Monday, March 10, 2014
Covering Dallas, Monmouth, Independence, Falls City and surrounding areas since 1868
March 13, 2013
Is this relatively dry late winter making you eager to dig in the dirt again? There's some good news if you garden in western Oregon and are an optimist.
Cool-season plants can be directly seeded into the ground during March in the Willamette Valley and southern Oregon, said Bob Reynolds, a Master Gardener coordinator for the Oregon State University Extension Service.
Cool-season crops include peas, arugula, carrots, cabbage, cilantro, fava beans, kale, kohlrabi, spinach, chard, turnips and lettuce.
Reynolds said he's getting questions from the public already about when to start planting and how to tell when soil is ready.
"It depends on how experienced they are and how long they've lived here," Reynolds said. "If they've lived here long, then they know a week of 60-degree days doesn't mean spring is here. You may be anxious, but you hold yourself back."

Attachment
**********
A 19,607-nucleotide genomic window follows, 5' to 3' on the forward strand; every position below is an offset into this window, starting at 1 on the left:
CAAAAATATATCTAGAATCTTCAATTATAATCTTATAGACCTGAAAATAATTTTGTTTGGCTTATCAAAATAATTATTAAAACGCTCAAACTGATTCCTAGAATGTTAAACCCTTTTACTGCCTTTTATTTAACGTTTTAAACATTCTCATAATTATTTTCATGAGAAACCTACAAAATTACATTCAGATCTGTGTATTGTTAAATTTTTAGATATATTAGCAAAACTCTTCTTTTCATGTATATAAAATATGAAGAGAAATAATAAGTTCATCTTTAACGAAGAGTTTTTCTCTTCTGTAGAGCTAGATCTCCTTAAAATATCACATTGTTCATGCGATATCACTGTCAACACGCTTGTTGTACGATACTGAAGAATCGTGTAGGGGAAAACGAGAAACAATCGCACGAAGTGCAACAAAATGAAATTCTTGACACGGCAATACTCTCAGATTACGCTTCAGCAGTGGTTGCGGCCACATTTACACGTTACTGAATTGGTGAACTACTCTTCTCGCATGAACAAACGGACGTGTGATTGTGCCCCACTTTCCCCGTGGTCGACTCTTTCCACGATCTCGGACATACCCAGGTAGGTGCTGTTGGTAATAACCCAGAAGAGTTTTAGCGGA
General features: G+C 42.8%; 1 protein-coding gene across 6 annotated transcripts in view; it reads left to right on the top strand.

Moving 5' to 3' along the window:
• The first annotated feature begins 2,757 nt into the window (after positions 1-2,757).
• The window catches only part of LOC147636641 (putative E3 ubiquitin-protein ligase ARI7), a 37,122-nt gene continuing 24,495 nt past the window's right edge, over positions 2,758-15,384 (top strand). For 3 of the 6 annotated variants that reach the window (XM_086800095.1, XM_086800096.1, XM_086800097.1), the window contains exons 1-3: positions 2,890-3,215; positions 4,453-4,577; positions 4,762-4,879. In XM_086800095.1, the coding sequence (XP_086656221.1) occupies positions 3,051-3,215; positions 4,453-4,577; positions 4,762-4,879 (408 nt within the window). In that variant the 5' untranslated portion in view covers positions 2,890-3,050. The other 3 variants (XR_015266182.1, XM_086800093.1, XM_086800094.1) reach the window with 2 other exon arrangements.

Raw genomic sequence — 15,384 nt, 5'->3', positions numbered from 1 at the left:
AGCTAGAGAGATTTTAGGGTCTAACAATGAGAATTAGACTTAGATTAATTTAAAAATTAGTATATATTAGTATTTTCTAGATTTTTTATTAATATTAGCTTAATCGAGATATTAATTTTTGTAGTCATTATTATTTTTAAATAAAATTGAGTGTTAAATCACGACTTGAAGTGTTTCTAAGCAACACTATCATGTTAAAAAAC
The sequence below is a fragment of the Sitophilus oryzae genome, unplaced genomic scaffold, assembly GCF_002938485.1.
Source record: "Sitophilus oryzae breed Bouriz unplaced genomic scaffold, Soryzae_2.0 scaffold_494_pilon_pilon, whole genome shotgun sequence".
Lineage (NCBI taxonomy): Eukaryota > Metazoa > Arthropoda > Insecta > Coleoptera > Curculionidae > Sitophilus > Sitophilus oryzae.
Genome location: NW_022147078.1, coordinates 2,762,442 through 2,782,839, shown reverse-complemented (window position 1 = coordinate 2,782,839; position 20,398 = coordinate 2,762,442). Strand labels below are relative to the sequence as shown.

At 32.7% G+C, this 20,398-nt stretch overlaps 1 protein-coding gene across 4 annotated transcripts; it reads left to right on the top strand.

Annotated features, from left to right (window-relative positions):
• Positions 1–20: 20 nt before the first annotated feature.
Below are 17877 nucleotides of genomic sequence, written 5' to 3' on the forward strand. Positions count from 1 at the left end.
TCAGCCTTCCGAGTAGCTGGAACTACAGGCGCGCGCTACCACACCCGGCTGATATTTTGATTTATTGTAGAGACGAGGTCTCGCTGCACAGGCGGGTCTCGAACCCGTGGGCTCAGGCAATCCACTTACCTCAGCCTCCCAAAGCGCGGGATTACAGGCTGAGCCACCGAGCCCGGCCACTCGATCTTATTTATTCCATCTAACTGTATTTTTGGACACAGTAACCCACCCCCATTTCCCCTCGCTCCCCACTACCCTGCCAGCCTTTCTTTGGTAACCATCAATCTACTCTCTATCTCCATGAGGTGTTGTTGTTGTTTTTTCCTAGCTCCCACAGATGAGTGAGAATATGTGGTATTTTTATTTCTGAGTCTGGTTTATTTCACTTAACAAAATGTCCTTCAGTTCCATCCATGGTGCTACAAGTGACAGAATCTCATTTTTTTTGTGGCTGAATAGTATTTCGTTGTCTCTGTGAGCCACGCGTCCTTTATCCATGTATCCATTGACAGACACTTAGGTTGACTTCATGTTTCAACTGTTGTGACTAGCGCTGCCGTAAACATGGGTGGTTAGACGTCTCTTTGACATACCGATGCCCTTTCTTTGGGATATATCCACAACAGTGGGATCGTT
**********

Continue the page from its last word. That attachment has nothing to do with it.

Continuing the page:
Reynolds recommends using a soil thermometer to check your soil temperature to decide whether to dig in. Soil rather than air temperature is the bellwether of whether to plant, he said. Seeds such as peas will germinate at an average soil temperature of about 50 degrees. Each species has different temperature requirements for germination. Generally, cool-season plants can survive air temperatures as cold as 28 degrees, Reynolds said.
Cover the new plantings with clear plastic to protect the soil from getting too saturated by rain.
Snow provides a nice incubator for new plants, acting as a blanket to keep the coldest air from penetrating, Reynolds said.
You can start hand weeding any time. Wait until plants have established themselves before fertilizing them.
March is also a good time for gardeners to study seed catalogs and prepare seed tapes. Seed tapes are good for plants that require thinning, such as radishes. To make a seed tape, cut a 2- to 3- inch strip the length of a newspaper or use tissue paper strips, 2 to 3 inches wide and however long you need it, noted Amy Jo Detweiler, an OSU Extension Service horticulturist.
When it's time to plant, bury the seed tapes in the soil at the seed-appropriate depth and the tissue paper or newspaper will break down into the soil, she said.